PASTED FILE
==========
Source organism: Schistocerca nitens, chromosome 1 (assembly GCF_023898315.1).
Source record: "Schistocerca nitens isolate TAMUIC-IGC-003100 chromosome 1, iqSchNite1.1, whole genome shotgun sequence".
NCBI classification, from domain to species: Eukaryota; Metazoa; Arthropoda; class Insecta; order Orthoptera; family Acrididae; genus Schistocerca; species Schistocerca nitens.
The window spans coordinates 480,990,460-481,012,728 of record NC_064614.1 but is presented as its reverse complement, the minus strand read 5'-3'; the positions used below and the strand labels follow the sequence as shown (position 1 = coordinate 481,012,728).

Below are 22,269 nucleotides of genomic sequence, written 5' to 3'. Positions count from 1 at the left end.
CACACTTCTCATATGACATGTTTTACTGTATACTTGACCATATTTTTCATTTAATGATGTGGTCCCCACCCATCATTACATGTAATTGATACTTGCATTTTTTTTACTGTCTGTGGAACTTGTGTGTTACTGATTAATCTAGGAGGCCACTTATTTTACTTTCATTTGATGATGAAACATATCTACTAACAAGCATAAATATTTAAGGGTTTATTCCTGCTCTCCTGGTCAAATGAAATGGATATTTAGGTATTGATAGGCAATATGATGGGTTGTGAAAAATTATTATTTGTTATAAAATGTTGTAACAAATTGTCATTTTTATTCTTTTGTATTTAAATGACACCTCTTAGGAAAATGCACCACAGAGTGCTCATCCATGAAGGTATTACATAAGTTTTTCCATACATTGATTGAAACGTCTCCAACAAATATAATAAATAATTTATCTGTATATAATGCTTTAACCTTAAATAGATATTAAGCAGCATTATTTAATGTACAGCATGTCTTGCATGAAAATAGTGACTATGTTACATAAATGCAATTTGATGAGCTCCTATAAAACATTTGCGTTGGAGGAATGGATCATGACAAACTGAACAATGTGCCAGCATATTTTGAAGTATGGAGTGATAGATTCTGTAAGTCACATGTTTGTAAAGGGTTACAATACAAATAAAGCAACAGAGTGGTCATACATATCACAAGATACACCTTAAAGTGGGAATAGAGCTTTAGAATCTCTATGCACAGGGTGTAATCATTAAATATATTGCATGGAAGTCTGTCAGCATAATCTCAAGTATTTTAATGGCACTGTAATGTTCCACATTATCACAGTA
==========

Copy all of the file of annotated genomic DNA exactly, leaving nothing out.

Source organism: Schistocerca nitens, chromosome 1 (assembly GCF_023898315.1).
Source record: "Schistocerca nitens isolate TAMUIC-IGC-003100 chromosome 1, iqSchNite1.1, whole genome shotgun sequence".
NCBI classification, from domain to species: Eukaryota; Metazoa; Arthropoda; class Insecta; order Orthoptera; family Acrididae; genus Schistocerca; species Schistocerca nitens.
The window spans coordinates 480,990,460-481,012,728 of record NC_064614.1 but is presented as its reverse complement, the minus strand read 5'-3'; the positions used below and the strand labels follow the sequence as shown (position 1 = coordinate 481,012,728).

Below are 22,269 nucleotides of genomic sequence, written 5' to 3'. Positions count from 1 at the left end.
CACACTTCTCATATGACATGTTTTACTGTATACTTGACCATATTTTTCATTTAATGATGTGGTCCCCACCCATCATTACATGTAATTGATACTTGCATTTTTTTTACTGTCTGTGGAACTTGTGTGTTACTGATTAATCTAGGAGGCCACTTATTTTACTTTCATTTGATGATGAAACATATCTACTAACAAGCATAAATATTTAAGGGTTTATTCCTGCTCTCCTGGTCAAATGAAATGGATATTTAGGTATTGATAGGCAATATGATGGGTTGTGAAAAATTATTATTTGTTATAAAATGTTGTAACAAATTGTCATTTTTATTCTTTTGTATTTAAATGACACCTCTTAGGAAAATGCACCACAGAGTGCTCATCCATGAAGGTATTACATAAGTTTTTCCATACATTGATTGAAACGTCTCCAACAAATATAATAAATAATTTATCTGTATATAATGCTTTAACCTTAAATAGATATTAAGCAGCATTATTTAATGTACAGCATGTCTTGCATGAAAATAGTGACTATGTTACATAAATGCAATTTGATGAGCTCCTATAAAACATTTGCGTTGGAGGAATGGATCATGACAAACTGAACAATGTGCCAGCATATTTTGAAGTATGGAGTGATAGATTCTGTAAGTCACATGTTTGTAAAGGGTTACAATACAAATAAAGCAACAGAGTGGTCATACATATCACAAGATACACCTTAAAGTGGGAATAGAGCTTTAGAATCTCTATGCACAGGGTGTAATCATTAAATATATTGCATGGAAGTCTGTCAGCATAATCTCAAGTATTTTAATGGCACTGTAATGTTCCACATTATCACAGTA